Cascading cipher gives a sense of security; and one that is technically justified with respect to the possibility that a weakness in one of the cipher would allow recovering the encrypted data. That's Bruce Schneier's argument, and it made sense in an era where DES, the then leading cipher, was a closed design, clearly deliberately weakened by a small key, giving rise to the fear that is was also deliberately weakened otherwise (which turned out not to be the case).
On the other hand, the more serious threats facing systems like TrueCrypt are not a weakness of the cipher; they include compromise of the software, compromise of the hardware running the software, compromise of the key (by eavesdropping, guess of the passphrase, rubber hose cryptanalysis, recovery from hibernation file or RAM memory..), analysis of changed sectors.. These risks are hard to mitigate, and in the opinion of many (including me), much more likely to materialize than cryptanalysis of AES, for at least decades even if we consider AES-128. And further, technological progress likely will enable a guess of the passphrase by brute force sooner than a cryptanalysis of AES.
Cascading ciphers has at least one obvious drawback: performance is lowered. Often it matters, sometime it does not, e.g. when enciphering a key. In my opinion, compared to AES, cascading might only improve practical security by a side effect: making it harder to verify a guess of the passphrase (that would be the case in a system where the only way to check such guess is to turn the passphrase into keys, decipher something using the cascade of ciphers, and check that it makes sense).
So all in all, I would think of cascading a cipher in addition to AES only as a way to damp paranoia or indicate an extra level of care, like telling to someone knowing little about cryptography: for the cold storage of your all-important master keys, you could use a Truecrypt volume on a USB stick, perhaps even with cascaded ciphers; and most importantly, strive for the integrity of all the hardware and software used!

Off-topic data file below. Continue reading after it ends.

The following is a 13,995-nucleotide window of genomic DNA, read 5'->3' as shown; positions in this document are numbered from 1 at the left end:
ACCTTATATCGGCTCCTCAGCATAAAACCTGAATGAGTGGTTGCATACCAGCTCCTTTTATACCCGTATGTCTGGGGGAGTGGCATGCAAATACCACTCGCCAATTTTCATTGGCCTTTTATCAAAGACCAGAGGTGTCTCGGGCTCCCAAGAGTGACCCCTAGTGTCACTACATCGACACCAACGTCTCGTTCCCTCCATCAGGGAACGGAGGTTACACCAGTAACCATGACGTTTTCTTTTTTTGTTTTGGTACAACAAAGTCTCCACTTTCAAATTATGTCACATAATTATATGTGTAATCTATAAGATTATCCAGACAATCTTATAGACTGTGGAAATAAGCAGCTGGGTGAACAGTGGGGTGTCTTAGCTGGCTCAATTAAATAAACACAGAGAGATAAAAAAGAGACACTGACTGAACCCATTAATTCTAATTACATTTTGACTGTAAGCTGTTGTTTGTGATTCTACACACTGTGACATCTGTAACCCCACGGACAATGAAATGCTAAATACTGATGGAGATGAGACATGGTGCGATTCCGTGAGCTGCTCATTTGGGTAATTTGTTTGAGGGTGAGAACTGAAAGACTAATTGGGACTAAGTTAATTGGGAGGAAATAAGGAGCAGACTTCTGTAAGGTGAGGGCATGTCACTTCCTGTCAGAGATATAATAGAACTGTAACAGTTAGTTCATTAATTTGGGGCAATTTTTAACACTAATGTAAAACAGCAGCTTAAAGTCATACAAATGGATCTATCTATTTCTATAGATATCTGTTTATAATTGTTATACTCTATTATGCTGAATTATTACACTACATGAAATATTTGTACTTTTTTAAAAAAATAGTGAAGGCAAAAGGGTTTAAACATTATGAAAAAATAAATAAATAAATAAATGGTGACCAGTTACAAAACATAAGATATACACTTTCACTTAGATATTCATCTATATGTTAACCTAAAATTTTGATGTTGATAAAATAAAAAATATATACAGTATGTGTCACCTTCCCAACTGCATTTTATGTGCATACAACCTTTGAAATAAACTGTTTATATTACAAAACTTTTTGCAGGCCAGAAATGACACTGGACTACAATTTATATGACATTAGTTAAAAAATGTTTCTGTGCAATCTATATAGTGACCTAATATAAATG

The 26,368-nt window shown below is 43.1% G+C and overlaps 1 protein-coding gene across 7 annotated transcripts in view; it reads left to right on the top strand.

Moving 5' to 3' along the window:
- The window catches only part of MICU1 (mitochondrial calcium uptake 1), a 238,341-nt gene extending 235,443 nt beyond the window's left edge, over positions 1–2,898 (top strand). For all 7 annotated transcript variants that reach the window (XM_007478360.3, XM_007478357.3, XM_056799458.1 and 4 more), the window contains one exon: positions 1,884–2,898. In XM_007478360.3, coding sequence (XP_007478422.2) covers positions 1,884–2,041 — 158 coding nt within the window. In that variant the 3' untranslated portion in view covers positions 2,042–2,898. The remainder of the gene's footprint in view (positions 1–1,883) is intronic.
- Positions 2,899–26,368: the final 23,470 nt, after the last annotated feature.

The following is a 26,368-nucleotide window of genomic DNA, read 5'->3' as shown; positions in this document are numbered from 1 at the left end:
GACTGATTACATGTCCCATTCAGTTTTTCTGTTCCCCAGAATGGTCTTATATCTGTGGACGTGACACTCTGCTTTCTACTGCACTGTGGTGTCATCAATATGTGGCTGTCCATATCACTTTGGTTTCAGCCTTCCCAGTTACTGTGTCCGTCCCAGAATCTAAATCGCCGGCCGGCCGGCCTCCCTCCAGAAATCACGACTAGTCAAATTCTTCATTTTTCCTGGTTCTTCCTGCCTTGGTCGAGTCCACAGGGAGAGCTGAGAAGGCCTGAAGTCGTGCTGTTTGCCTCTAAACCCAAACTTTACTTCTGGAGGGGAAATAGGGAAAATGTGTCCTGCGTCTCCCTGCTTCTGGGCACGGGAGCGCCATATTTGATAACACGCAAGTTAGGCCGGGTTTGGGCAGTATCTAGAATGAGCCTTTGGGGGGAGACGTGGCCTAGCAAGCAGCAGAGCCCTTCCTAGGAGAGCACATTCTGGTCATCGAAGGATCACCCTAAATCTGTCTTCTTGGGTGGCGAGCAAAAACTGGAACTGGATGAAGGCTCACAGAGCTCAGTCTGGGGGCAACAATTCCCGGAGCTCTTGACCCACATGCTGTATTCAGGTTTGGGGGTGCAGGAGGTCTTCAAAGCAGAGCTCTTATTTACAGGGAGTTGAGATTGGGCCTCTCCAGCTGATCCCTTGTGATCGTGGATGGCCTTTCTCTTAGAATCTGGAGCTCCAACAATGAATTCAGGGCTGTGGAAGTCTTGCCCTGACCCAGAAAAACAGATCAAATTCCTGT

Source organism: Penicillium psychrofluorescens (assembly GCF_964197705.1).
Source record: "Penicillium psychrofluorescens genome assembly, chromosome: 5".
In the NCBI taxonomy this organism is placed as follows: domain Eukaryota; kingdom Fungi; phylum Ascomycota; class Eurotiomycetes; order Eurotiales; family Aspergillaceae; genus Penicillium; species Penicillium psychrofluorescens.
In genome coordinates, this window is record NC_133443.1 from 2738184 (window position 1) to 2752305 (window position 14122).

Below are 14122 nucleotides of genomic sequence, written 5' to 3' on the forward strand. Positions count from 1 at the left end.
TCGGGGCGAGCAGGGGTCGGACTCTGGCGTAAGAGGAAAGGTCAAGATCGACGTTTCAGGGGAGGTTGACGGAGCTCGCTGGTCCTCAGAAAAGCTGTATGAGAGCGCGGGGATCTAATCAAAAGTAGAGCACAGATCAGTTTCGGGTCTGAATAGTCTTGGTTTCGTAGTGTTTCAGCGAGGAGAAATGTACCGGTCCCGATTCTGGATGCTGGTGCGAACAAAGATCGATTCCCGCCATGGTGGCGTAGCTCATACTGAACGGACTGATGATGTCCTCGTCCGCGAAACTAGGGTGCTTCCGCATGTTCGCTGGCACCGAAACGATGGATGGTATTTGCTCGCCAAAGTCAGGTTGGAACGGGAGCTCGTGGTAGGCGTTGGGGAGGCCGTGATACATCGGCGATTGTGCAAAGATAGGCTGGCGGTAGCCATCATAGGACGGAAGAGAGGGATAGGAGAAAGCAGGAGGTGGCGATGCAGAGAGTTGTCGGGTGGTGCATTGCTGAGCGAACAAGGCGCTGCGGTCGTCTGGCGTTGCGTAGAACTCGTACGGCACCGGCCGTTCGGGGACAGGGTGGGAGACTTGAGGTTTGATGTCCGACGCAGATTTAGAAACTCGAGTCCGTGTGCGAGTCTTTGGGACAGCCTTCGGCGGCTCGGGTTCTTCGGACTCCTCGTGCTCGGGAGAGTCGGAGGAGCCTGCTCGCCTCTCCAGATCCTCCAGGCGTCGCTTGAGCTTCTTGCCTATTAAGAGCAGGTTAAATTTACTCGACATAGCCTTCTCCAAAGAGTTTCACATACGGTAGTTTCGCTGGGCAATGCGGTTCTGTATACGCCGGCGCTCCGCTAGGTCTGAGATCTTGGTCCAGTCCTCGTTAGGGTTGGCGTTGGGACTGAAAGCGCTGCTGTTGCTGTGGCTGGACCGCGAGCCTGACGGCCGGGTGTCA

Addition following comment asking how to do cascading (of block ciphers) properly. My answer to that would be that if one uses cascading:
That might be considered in the key-stretching phase (turning the user's passphrase into the key of the bulk cipher), where cascading is useful, because it makes construction of a device that successfully brute-force passphrases significantly harder/more expensive/less likely. Cascading is useful in key stretching because when a cascade of encryptions is iterated, a fast implementation must be fast on each of the cascaded ciphers, which is a very serious problem in a password cracker using ASIC or FPGA; search FPGA password for some interesting links. Beware however that speed optimization of the legitimate implementation for each of the cascaded cipher iterated in the key-streching phase is important for security (because we need to push the number of iterations as high as feasible), when it is immaterial to security in the bulk-encryption phase.
At least the first cipher in the cascade (the one in contact with the plaintext during bulk encryption, or to a lesser degree the one in contact with the passphrase during key stretching) should be implemented in a manner protecting from any likely side-channel attacks, including timing and unwanted emissions (for an illustration of that later danger in a slightly different context, see this).
When the key must be secret (in particular the key used for bulk encryption), the cascaded ciphers positively must use different keys (e.g. extracted from a wide derived key); otherwise using a cascade could well turn out to enable an attack if any of the ciphers turns out to leak its key through a side channel.
Truecrypt's use of cascaded ciphers definitely follows 3; I can't tell for 2, and the most important 1.